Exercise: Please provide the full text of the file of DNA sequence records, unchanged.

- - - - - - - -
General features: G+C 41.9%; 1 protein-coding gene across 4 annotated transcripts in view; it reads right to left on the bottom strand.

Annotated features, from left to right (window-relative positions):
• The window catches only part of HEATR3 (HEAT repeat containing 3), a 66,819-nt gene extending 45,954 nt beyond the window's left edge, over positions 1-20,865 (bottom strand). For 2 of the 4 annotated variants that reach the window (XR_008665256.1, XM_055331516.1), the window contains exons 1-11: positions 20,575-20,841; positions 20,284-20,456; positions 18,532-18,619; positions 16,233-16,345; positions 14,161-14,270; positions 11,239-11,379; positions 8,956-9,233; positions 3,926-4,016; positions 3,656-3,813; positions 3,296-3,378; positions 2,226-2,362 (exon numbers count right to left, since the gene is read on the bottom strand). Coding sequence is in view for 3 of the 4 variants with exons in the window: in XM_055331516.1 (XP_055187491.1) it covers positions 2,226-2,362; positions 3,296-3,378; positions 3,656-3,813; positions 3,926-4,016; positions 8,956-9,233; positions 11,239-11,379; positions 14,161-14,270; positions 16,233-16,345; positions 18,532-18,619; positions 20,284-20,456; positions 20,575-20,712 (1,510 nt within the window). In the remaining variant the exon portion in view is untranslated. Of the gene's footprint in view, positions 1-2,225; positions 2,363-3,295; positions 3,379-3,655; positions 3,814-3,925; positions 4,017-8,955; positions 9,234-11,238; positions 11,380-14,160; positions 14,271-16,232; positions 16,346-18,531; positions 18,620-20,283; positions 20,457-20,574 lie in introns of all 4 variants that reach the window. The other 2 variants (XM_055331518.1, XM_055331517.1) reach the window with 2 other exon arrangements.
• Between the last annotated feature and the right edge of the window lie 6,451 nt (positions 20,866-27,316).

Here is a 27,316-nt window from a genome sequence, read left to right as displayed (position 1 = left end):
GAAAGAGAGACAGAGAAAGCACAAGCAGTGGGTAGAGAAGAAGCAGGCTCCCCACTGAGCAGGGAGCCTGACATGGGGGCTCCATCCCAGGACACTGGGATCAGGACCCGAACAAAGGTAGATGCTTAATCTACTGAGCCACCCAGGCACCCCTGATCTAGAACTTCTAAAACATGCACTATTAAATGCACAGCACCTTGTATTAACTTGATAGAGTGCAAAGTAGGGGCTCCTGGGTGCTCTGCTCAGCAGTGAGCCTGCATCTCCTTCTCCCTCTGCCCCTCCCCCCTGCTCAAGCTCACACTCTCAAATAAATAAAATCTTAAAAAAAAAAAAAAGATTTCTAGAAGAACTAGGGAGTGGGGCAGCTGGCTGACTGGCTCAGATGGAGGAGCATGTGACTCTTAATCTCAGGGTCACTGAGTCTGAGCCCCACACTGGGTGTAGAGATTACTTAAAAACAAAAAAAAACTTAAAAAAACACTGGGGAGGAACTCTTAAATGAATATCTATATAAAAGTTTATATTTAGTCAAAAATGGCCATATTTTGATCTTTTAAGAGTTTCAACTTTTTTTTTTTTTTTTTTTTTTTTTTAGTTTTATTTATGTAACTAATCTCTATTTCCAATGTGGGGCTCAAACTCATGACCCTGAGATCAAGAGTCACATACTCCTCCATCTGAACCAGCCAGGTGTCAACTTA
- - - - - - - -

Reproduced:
General features: G+C 41.9%; 1 protein-coding gene across 4 annotated transcripts in view; it reads right to left on the bottom strand.

Annotated features, from left to right (window-relative positions):
• The window catches only part of HEATR3 (HEAT repeat containing 3), a 66,819-nt gene extending 45,954 nt beyond the window's left edge, over positions 1-20,865 (bottom strand). For 2 of the 4 annotated variants that reach the window (XR_008665256.1, XM_055331516.1), the window contains exons 1-11: positions 20,575-20,841; positions 20,284-20,456; positions 18,532-18,619; positions 16,233-16,345; positions 14,161-14,270; positions 11,239-11,379; positions 8,956-9,233; positions 3,926-4,016; positions 3,656-3,813; positions 3,296-3,378; positions 2,226-2,362 (exon numbers count right to left, since the gene is read on the bottom strand). Coding sequence is in view for 3 of the 4 variants with exons in the window: in XM_055331516.1 (XP_055187491.1) it covers positions 2,226-2,362; positions 3,296-3,378; positions 3,656-3,813; positions 3,926-4,016; positions 8,956-9,233; positions 11,239-11,379; positions 14,161-14,270; positions 16,233-16,345; positions 18,532-18,619; positions 20,284-20,456; positions 20,575-20,712 (1,510 nt within the window). In the remaining variant the exon portion in view is untranslated. Of the gene's footprint in view, positions 1-2,225; positions 2,363-3,295; positions 3,379-3,655; positions 3,814-3,925; positions 4,017-8,955; positions 9,234-11,238; positions 11,380-14,160; positions 14,271-16,232; positions 16,346-18,531; positions 18,620-20,283; positions 20,457-20,574 lie in introns of all 4 variants that reach the window. The other 2 variants (XM_055331518.1, XM_055331517.1) reach the window with 2 other exon arrangements.
• Between the last annotated feature and the right edge of the window lie 6,451 nt (positions 20,866-27,316).

Here is a 27,316-nt window from a genome sequence, read left to right as displayed (position 1 = left end):
GAAAGAGAGACAGAGAAAGCACAAGCAGTGGGTAGAGAAGAAGCAGGCTCCCCACTGAGCAGGGAGCCTGACATGGGGGCTCCATCCCAGGACACTGGGATCAGGACCCGAACAAAGGTAGATGCTTAATCTACTGAGCCACCCAGGCACCCCTGATCTAGAACTTCTAAAACATGCACTATTAAATGCACAGCACCTTGTATTAACTTGATAGAGTGCAAAGTAGGGGCTCCTGGGTGCTCTGCTCAGCAGTGAGCCTGCATCTCCTTCTCCCTCTGCCCCTCCCCCCTGCTCAAGCTCACACTCTCAAATAAATAAAATCTTAAAAAAAAAAAAAAGATTTCTAGAAGAACTAGGGAGTGGGGCAGCTGGCTGACTGGCTCAGATGGAGGAGCATGTGACTCTTAATCTCAGGGTCACTGAGTCTGAGCCCCACACTGGGTGTAGAGATTACTTAAAAACAAAAAAAAACTTAAAAAAACACTGGGGAGGAACTCTTAAATGAATATCTATATAAAAGTTTATATTTAGTCAAAAATGGCCATATTTTGATCTTTTAAGAGTTTCAACTTTTTTTTTTTTTTTTTTTTTTTTTTAGTTTTATTTATGTAACTAATCTCTATTTCCAATGTGGGGCTCAAACTCATGACCCTGAGATCAAGAGTCACATACTCCTCCATCTGAACCAGCCAGGTGTCAACTTA